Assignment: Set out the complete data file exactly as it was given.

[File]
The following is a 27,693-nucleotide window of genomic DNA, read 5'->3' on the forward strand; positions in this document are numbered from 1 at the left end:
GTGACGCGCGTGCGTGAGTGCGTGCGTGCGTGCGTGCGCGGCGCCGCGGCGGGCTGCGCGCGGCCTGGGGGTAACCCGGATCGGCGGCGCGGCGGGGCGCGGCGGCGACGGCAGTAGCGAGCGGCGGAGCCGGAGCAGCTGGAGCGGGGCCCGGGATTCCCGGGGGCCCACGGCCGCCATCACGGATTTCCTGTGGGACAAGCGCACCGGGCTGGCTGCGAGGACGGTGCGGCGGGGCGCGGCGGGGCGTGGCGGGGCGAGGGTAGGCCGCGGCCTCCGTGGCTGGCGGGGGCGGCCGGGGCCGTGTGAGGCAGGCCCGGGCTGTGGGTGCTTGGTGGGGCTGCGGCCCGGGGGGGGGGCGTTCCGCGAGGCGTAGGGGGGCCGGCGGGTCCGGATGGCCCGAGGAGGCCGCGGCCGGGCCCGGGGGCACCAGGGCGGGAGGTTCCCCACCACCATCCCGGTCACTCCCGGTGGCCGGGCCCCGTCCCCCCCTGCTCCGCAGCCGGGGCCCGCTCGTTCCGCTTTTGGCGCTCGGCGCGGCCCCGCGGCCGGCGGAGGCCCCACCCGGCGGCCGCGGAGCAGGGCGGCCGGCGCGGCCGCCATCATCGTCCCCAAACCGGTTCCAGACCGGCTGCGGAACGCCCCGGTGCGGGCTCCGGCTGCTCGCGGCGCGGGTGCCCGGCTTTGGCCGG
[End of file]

The following is a 27,693-nucleotide window of genomic DNA, read 5'->3' on the forward strand; positions in this document are numbered from 1 at the left end:
GTGACGCGCGTGCGTGAGTGCGTGCGTGCGTGCGTGCGCGGCGCCGCGGCGGGCTGCGCGCGGCCTGGGGGTAACCCGGATCGGCGGCGCGGCGGGGCGCGGCGGCGACGGCAGTAGCGAGCGGCGGAGCCGGAGCAGCTGGAGCGGGGCCCGGGATTCCCGGGGGCCCACGGCCGCCATCACGGATTTCCTGTGGGACAAGCGCACCGGGCTGGCTGCGAGGACGGTGCGGCGGGGCGCGGCGGGGCGTGGCGGGGCGAGGGTAGGCCGCGGCCTCCGTGGCTGGCGGGGGCGGCCGGGGCCGTGTGAGGCAGGCCCGGGCTGTGGGTGCTTGGTGGGGCTGCGGCCCGGGGGGGGGGCGTTCCGCGAGGCGTAGGGGGGCCGGCGGGTCCGGATGGCCCGAGGAGGCCGCGGCCGGGCCCGGGGGCACCAGGGCGGGAGGTTCCCCACCACCATCCCGGTCACTCCCGGTGGCCGGGCCCCGTCCCCCCCTGCTCCGCAGCCGGGGCCCGCTCGTTCCGCTTTTGGCGCTCGGCGCGGCCCCGCGGCCGGCGGAGGCCCCACCCGGCGGCCGCGGAGCAGGGCGGCCGGCGCGGCCGCCATCATCGTCCCCAAACCGGTTCCAGACCGGCTGCGGAACGCCCCGGTGCGGGCTCCGGCTGCTCGCGGCGCGGGTGCCCGGCTTTGGCCGG